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Wang Ya-Ming


Xingxiulong chengi - Wang Ya-Ming

Xingxiulong chengi

(sheeng-SHA-long CHENG-ee)

Cheng's constellation dragon

Length (m): 4.00 to 5.00

Weight (kg): Unknown

Diet: Herbivore (Plants)

Family: Sauropodoformes

MYA: 201.3 to 199.3

Epoch: Early Jurassic

Age: Hettangian

Year Described: 2017

Year Discovered: 2013

Discovery Location: Sankeshu Village, Yunnan, China

Other locations where specimens have been found:

Only one specimen has been found.

Xingxiulong chengi is a basal sauropod from the Sauropodoformes family. It is relatively small, bipedal, and has a proportionally long neck and tail.

Xingxiulong lived in the sub-tropical to tropical possibly swampy Early Jurassic area that is now modern-day central Yunnan province in China. Being early in the sauropod evolutionary line, it was still bipedal and small, before sauropods started growing the the giantic creatures of the later Jurassic and Cretaceous.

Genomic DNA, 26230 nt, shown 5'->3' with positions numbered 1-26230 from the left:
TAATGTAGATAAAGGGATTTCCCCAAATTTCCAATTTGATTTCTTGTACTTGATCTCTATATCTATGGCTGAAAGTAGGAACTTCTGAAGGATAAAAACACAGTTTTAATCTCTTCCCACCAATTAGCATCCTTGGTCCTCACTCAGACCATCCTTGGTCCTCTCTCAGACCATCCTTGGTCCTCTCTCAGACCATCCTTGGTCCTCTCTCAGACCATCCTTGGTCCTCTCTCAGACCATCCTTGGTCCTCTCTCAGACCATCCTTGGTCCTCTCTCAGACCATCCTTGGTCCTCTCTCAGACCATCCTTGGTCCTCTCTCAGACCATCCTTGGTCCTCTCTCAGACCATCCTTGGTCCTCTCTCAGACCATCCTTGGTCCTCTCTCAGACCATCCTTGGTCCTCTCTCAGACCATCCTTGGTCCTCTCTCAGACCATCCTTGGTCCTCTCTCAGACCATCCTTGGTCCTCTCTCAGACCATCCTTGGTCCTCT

The holotype is a relatively complete skeleton that was discovered near Sankeshu Village, in the Chinese province of Yunnan, in 2013 by personnel of Lufeng World Dinosaur Valley. Two other skeletons of the same species were found in the same location, and are describes as two additional paratypes.

"Xingxuilong" comes from Mandarin; "Xingxiu" meaning "constellation". That part of the name was chosen from Xingxiu Bridge, a bridge in Lufeng County that was built during the Ming dynasty (somewhere between 1368 and 1644). "Long" is Mandarin for "dragon", which is the name typically used for Chinese dinosaurs in place of the typical "saur" for "lizard". "Chengi" is to honour Professor Zheng-Wu Chen, for his contributions to Chinese biostratigraphy.

Paleontologists Who Described Xingxiulong chengi:

| Wang , Y. | Wang , T. | You , H. |